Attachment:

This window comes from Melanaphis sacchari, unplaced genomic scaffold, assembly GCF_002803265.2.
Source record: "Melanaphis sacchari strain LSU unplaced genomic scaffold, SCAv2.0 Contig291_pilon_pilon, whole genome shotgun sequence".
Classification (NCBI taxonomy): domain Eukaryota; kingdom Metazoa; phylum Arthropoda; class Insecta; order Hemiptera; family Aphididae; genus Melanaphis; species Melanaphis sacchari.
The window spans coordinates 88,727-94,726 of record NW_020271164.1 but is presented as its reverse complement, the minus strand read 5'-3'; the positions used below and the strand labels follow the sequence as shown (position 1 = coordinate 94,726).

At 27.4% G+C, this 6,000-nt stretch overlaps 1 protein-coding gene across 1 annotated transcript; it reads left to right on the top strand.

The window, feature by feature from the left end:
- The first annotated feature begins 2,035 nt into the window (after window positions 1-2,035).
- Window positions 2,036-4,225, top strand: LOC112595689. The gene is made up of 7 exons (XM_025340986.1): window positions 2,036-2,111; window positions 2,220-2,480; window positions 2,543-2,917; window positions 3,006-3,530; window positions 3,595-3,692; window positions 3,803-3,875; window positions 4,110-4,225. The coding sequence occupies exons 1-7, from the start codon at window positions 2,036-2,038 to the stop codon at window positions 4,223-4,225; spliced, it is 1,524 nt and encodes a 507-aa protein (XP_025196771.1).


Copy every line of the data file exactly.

This window comes from Melanaphis sacchari, unplaced genomic scaffold, assembly GCF_002803265.2.
Source record: "Melanaphis sacchari strain LSU unplaced genomic scaffold, SCAv2.0 Contig291_pilon_pilon, whole genome shotgun sequence".
Classification (NCBI taxonomy): domain Eukaryota; kingdom Metazoa; phylum Arthropoda; class Insecta; order Hemiptera; family Aphididae; genus Melanaphis; species Melanaphis sacchari.
The window spans coordinates 88,727-94,726 of record NW_020271164.1 but is presented as its reverse complement, the minus strand read 5'-3'; the positions used below and the strand labels follow the sequence as shown (position 1 = coordinate 94,726).

At 27.4% G+C, this 6,000-nt stretch overlaps 1 protein-coding gene across 1 annotated transcript; it reads left to right on the top strand.

The window, feature by feature from the left end:
- The first annotated feature begins 2,035 nt into the window (after window positions 1-2,035).
- Window positions 2,036-4,225, top strand: LOC112595689. The gene is made up of 7 exons (XM_025340986.1): window positions 2,036-2,111; window positions 2,220-2,480; window positions 2,543-2,917; window positions 3,006-3,530; window positions 3,595-3,692; window positions 3,803-3,875; window positions 4,110-4,225. The coding sequence occupies exons 1-7, from the start codon at window positions 2,036-2,038 to the stop codon at window positions 4,223-4,225; spliced, it is 1,524 nt and encodes a 507-aa protein (XP_025196771.1).